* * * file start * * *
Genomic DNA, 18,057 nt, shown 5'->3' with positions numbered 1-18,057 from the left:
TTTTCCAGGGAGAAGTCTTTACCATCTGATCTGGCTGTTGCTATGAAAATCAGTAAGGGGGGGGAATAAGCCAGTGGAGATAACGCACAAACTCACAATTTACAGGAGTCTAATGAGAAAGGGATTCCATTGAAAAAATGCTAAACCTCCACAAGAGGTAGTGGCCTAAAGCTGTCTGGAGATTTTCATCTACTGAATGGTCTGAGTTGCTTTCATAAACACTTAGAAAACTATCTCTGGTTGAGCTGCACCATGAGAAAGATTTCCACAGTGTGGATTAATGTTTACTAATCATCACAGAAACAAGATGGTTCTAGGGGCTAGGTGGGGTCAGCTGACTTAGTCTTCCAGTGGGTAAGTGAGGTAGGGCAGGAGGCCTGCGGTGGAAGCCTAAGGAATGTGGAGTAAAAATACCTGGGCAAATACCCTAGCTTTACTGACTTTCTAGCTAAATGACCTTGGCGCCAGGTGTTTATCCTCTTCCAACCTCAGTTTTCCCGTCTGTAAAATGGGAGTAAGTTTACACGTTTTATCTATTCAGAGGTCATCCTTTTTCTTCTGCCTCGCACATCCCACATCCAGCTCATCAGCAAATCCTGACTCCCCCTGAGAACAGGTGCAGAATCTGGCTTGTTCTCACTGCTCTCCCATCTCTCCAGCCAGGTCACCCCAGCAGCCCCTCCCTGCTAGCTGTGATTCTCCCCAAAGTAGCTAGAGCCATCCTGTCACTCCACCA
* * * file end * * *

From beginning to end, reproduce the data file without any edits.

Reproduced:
Genomic DNA, 18,057 nt, shown 5'->3' with positions numbered 1-18,057 from the left:
TTTTCCAGGGAGAAGTCTTTACCATCTGATCTGGCTGTTGCTATGAAAATCAGTAAGGGGGGGGAATAAGCCAGTGGAGATAACGCACAAACTCACAATTTACAGGAGTCTAATGAGAAAGGGATTCCATTGAAAAAATGCTAAACCTCCACAAGAGGTAGTGGCCTAAAGCTGTCTGGAGATTTTCATCTACTGAATGGTCTGAGTTGCTTTCATAAACACTTAGAAAACTATCTCTGGTTGAGCTGCACCATGAGAAAGATTTCCACAGTGTGGATTAATGTTTACTAATCATCACAGAAACAAGATGGTTCTAGGGGCTAGGTGGGGTCAGCTGACTTAGTCTTCCAGTGGGTAAGTGAGGTAGGGCAGGAGGCCTGCGGTGGAAGCCTAAGGAATGTGGAGTAAAAATACCTGGGCAAATACCCTAGCTTTACTGACTTTCTAGCTAAATGACCTTGGCGCCAGGTGTTTATCCTCTTCCAACCTCAGTTTTCCCGTCTGTAAAATGGGAGTAAGTTTACACGTTTTATCTATTCAGAGGTCATCCTTTTTCTTCTGCCTCGCACATCCCACATCCAGCTCATCAGCAAATCCTGACTCCCCCTGAGAACAGGTGCAGAATCTGGCTTGTTCTCACTGCTCTCCCATCTCTCCAGCCAGGTCACCCCAGCAGCCCCTCCCTGCTAGCTGTGATTCTCCCCAAAGTAGCTAGAGCCATCCTGTCACTCCACCA